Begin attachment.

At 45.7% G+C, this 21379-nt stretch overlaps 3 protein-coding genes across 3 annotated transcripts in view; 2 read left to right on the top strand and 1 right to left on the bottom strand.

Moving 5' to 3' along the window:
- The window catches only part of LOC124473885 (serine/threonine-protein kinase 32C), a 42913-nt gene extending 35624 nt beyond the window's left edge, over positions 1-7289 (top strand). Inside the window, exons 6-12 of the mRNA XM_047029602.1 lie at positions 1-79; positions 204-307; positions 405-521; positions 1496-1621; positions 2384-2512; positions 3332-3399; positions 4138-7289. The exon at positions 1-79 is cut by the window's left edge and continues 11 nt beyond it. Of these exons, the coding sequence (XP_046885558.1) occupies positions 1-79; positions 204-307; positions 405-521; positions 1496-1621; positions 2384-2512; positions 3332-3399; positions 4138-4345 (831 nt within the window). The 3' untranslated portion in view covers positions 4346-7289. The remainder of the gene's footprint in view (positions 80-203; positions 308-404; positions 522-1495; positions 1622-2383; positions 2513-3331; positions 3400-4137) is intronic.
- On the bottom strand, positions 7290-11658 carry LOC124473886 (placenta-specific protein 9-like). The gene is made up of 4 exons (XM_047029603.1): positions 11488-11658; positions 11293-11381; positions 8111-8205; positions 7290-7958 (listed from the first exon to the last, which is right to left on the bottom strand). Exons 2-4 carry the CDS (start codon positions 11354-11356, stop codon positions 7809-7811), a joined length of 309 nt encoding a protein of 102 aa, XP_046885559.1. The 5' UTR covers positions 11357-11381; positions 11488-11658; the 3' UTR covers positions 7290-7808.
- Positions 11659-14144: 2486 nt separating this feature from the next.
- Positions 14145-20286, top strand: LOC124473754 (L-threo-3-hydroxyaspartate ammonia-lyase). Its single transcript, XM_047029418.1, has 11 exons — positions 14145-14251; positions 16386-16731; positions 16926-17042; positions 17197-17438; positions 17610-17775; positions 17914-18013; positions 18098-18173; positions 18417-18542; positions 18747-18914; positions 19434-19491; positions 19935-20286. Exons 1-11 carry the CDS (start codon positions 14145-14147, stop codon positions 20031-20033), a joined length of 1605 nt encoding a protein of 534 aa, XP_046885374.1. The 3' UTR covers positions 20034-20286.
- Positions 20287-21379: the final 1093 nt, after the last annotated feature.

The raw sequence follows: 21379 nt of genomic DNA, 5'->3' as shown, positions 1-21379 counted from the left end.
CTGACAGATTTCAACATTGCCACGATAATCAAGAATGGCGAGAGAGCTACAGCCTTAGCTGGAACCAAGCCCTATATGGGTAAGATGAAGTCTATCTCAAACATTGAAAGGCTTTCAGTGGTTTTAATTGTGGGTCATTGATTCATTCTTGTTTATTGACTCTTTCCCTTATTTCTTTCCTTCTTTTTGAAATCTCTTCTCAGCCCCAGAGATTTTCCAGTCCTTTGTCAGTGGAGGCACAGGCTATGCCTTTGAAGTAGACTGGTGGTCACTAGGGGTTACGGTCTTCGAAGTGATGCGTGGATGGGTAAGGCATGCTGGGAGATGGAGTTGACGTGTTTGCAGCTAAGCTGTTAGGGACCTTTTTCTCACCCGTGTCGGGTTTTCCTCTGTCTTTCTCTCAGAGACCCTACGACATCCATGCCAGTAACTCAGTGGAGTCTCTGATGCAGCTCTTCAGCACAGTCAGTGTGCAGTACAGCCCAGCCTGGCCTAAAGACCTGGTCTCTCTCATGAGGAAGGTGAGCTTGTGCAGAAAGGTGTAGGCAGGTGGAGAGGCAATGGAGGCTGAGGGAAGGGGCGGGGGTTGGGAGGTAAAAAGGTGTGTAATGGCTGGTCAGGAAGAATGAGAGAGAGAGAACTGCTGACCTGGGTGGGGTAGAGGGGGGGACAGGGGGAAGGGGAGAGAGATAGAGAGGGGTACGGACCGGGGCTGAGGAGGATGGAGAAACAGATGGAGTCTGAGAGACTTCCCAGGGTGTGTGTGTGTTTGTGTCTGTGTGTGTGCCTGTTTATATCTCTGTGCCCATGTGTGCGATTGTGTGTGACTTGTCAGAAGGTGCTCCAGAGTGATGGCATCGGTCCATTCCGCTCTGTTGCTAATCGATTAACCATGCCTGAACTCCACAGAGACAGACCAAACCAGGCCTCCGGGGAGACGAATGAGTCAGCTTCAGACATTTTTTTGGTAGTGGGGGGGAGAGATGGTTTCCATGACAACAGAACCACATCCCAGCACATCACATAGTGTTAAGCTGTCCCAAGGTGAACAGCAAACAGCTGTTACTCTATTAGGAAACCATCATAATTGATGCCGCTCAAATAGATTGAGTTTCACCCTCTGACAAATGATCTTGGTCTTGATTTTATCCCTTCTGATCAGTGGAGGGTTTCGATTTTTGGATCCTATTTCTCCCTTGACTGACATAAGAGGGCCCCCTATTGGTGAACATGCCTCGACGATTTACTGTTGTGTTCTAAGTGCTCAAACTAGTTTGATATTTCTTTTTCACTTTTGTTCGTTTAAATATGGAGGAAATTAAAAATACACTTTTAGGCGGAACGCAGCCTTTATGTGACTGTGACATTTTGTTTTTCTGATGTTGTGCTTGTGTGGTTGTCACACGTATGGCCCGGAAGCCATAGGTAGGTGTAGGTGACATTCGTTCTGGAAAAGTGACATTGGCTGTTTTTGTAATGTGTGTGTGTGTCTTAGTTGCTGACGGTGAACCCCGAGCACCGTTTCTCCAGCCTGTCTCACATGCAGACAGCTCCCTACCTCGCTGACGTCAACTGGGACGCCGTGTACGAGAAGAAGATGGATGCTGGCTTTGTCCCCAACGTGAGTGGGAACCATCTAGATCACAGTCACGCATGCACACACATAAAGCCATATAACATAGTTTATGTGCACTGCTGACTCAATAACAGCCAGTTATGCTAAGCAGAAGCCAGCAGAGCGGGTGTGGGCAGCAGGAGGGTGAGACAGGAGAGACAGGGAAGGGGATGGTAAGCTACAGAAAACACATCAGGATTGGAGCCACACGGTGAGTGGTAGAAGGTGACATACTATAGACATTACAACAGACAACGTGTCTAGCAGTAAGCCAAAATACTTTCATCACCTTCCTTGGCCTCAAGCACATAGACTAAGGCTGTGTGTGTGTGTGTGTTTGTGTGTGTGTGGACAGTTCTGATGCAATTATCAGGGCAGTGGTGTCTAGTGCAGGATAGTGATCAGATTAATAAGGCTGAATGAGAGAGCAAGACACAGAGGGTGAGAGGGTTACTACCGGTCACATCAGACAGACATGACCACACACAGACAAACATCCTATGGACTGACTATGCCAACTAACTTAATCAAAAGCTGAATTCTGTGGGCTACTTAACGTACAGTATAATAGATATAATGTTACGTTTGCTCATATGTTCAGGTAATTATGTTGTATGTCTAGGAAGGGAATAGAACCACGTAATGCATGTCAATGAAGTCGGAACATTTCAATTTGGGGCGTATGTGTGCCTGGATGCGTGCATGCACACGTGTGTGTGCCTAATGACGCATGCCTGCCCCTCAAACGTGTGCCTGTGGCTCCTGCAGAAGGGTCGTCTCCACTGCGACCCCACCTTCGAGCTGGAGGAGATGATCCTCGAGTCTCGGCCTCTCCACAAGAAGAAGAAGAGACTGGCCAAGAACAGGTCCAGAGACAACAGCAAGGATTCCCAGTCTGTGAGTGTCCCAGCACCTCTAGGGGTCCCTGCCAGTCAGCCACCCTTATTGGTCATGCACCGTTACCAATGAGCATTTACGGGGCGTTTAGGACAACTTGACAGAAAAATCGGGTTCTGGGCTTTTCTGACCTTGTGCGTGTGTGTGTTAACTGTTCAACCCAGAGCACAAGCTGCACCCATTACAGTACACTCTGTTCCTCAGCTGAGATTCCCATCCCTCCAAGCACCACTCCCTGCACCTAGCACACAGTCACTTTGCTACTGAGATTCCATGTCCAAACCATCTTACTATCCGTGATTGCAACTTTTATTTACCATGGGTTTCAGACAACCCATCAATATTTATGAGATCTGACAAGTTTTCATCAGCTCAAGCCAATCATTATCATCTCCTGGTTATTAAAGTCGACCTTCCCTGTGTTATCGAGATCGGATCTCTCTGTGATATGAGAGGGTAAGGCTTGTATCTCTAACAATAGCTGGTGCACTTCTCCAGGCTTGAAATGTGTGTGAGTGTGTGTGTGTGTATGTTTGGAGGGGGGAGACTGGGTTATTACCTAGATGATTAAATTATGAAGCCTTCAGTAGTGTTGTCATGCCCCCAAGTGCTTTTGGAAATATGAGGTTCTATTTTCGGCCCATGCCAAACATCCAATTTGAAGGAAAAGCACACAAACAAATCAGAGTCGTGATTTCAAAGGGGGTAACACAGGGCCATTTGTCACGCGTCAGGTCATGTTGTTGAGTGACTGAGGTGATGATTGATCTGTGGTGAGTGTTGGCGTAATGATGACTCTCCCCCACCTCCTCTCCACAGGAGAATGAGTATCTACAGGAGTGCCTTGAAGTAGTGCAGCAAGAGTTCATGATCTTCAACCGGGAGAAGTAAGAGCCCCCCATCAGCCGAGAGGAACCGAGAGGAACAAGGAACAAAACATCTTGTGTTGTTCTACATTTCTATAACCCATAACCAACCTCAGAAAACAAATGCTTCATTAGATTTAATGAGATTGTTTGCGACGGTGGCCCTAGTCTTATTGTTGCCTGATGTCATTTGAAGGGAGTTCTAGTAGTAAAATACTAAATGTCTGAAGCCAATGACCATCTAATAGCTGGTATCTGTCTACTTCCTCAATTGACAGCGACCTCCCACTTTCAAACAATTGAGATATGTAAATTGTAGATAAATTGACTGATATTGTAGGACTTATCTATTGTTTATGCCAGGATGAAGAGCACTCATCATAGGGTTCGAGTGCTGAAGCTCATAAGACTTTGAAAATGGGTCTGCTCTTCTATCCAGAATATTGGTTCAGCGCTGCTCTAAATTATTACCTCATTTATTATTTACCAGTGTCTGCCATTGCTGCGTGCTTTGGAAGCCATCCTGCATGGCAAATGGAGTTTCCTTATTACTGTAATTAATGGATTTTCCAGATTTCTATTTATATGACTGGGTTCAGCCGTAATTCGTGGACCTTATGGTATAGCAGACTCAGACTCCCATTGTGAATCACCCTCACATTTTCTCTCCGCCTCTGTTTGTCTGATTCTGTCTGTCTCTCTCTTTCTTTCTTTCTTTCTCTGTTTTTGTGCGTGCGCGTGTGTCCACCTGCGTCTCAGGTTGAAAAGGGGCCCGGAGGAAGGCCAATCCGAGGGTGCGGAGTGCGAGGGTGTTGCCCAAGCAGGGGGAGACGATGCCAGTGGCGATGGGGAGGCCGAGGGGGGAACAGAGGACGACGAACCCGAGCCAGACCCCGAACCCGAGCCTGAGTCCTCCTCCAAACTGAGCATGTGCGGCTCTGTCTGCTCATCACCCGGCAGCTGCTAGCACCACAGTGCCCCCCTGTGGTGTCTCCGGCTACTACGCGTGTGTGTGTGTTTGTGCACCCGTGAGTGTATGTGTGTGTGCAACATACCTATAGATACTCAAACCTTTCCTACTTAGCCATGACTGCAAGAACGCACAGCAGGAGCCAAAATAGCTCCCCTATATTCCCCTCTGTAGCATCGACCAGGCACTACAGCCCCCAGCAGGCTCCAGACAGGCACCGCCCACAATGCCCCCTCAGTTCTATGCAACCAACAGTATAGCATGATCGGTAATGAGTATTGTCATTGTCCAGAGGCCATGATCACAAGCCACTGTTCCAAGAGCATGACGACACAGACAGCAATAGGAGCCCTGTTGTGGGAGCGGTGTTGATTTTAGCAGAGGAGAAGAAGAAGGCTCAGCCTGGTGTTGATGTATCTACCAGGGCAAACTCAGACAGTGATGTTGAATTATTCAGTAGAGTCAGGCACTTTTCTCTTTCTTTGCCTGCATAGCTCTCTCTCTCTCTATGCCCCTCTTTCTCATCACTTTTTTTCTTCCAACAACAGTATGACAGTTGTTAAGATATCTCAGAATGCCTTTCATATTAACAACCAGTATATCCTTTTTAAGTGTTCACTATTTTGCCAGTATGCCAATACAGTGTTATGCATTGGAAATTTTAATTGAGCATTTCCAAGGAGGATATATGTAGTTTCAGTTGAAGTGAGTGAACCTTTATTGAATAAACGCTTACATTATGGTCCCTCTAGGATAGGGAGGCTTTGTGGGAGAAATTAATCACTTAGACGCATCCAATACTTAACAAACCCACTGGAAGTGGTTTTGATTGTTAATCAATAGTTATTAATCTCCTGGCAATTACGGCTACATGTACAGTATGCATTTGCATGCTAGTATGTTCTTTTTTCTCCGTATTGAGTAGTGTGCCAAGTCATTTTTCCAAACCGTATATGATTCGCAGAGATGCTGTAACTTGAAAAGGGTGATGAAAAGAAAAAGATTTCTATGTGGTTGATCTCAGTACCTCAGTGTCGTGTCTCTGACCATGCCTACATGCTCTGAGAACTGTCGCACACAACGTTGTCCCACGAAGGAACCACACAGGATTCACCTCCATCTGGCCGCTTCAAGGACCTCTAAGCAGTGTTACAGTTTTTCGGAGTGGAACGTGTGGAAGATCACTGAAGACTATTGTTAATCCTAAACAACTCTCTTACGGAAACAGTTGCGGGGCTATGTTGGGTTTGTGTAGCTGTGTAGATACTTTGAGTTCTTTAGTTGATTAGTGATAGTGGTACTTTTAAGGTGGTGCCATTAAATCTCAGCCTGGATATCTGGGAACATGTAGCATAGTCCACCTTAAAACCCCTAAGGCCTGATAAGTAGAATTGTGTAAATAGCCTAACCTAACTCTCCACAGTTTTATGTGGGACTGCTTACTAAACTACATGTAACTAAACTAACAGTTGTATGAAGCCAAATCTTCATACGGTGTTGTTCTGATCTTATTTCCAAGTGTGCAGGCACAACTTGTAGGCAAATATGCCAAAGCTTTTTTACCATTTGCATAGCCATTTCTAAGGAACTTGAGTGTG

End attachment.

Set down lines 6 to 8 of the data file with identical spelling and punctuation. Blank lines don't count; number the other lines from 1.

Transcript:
- Positions 14145-20286, top strand: LOC124473754 (L-threo-3-hydroxyaspartate ammonia-lyase). Its single transcript, XM_047029418.1, has 11 exons — positions 14145-14251; positions 16386-16731; positions 16926-17042; positions 17197-17438; positions 17610-17775; positions 17914-18013; positions 18098-18173; positions 18417-18542; positions 18747-18914; positions 19434-19491; positions 19935-20286. Exons 1-11 carry the CDS (start codon positions 14145-14147, stop codon positions 20031-20033), a joined length of 1605 nt encoding a protein of 534 aa, XP_046885374.1. The 3' UTR covers positions 20034-20286.
- Positions 20287-21379: the final 1093 nt, after the last annotated feature.

The raw sequence follows: 21379 nt of genomic DNA, 5'->3' as shown, positions 1-21379 counted from the left end.